Always a pioneer when it comes to green retailing, Levi Strauss & Co. just introduced a new collection of denim made with 20-percent recycled plastic bottles and food trays. The company’s Waste<Less™ line of jeans and denim jackets for men and women will be part of Levi’s Spring 2013 collection, available in stores early next year. Each of the Waste<Less products will include 20-percent post-consumer waste, or about 12-20 plastic bottles per pair of jeans. The entire collection will utilize more than 3.5 million recycled bottles.
In a news release from Levi’s, James Curleigh, global president of the Levi’s brand, said, “From the beginning, we have designed our products with purpose and intent. By adding value to waste, we hope to change the way people think about recycling, ultimately incentivizing them to do more of it. This collection proves that you don’t have to sacrifice quality, comfort or style to give an end a new beginning.”
The company worked with Cone Denim, a leading supplier of fabric to top denim brands with a commitment to sustainability, to use fibers from recycled plastic bottles including brown beer bottles, green, soda bottles and clear water bottles as well as lack food trays in its jeans. The plastic is collected through municipal recycling programs across the U.S., crushed into flakes and made into a polyester fiber. This is woven with cotton fiber and then woven with traditional cotton yarn by Cone Denim to create the fabric used in Levi’s Waste<Less jeans.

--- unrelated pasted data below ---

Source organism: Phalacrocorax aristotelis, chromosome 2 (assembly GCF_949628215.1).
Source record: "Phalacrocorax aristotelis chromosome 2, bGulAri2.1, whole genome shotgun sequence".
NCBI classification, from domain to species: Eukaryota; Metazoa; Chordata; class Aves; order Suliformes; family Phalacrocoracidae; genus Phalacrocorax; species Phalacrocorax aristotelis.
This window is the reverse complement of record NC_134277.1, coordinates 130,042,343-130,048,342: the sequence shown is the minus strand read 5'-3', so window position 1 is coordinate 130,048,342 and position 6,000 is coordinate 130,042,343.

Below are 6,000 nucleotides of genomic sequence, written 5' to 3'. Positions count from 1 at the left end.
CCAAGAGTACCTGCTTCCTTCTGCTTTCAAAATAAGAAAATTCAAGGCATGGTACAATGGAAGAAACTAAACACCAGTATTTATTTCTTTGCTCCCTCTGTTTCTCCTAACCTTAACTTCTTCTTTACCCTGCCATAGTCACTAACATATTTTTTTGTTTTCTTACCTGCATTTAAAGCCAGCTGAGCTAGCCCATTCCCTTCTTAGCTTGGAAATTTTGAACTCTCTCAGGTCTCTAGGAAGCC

Levi’s was among the first in the apparel industry to measure the environmental impact of its jeans and other pants from cotton fields to consumers, as well as to conduct a life-cycle assessment of some of its other products. The company is a member of the Better Cotton Initiative, which reduces pesticide and water use during the cotton growing process and helps support cotton farmers on a global basis. To date, Levi’s has blended low-water Better Cotton into more than 5 million pairs of jeans.
In 2010, Levi’s embarked on a campaign to encourage its customers to wash their jeans less often, in cold water, and to line-dry them. Last year, the company introduced its Water<Less™ jeans collection, a finishing technique that reduced the use of water by close to 96 percent for some styles. The collection saved more than 360 million liters of water this year. Levi’s is one of the world’s largest brand-name apparel companies in the world and a leader in jeanswear, with sales of $4.8 billion in 2011.